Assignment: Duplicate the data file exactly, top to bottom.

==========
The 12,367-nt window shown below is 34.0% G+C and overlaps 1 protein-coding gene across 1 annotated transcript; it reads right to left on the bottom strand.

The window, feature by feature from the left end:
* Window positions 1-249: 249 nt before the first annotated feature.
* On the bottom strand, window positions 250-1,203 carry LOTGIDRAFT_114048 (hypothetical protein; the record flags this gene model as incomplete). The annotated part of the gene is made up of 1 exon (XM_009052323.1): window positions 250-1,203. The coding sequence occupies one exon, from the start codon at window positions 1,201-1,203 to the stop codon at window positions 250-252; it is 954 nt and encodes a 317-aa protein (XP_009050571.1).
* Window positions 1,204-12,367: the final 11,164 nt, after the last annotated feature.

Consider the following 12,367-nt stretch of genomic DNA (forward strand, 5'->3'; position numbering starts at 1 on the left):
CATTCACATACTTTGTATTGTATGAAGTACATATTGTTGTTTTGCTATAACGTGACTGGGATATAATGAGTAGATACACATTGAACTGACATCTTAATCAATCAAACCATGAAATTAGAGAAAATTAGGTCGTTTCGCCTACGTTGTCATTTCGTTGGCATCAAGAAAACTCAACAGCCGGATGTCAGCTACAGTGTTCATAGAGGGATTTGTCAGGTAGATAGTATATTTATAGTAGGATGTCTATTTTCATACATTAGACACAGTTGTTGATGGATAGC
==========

The 12,367-nt window shown below is 34.0% G+C and overlaps 1 protein-coding gene across 1 annotated transcript; it reads right to left on the bottom strand.

The window, feature by feature from the left end:
* Window positions 1-249: 249 nt before the first annotated feature.
* On the bottom strand, window positions 250-1,203 carry LOTGIDRAFT_114048 (hypothetical protein; the record flags this gene model as incomplete). The annotated part of the gene is made up of 1 exon (XM_009052323.1): window positions 250-1,203. The coding sequence occupies one exon, from the start codon at window positions 1,201-1,203 to the stop codon at window positions 250-252; it is 954 nt and encodes a 317-aa protein (XP_009050571.1).
* Window positions 1,204-12,367: the final 11,164 nt, after the last annotated feature.

Consider the following 12,367-nt stretch of genomic DNA (forward strand, 5'->3'; position numbering starts at 1 on the left):
CATTCACATACTTTGTATTGTATGAAGTACATATTGTTGTTTTGCTATAACGTGACTGGGATATAATGAGTAGATACACATTGAACTGACATCTTAATCAATCAAACCATGAAATTAGAGAAAATTAGGTCGTTTCGCCTACGTTGTCATTTCGTTGGCATCAAGAAAACTCAACAGCCGGATGTCAGCTACAGTGTTCATAGAGGGATTTGTCAGGTAGATAGTATATTTATAGTAGGATGTCTATTTTCATACATTAGACACAGTTGTTGATGGATAGC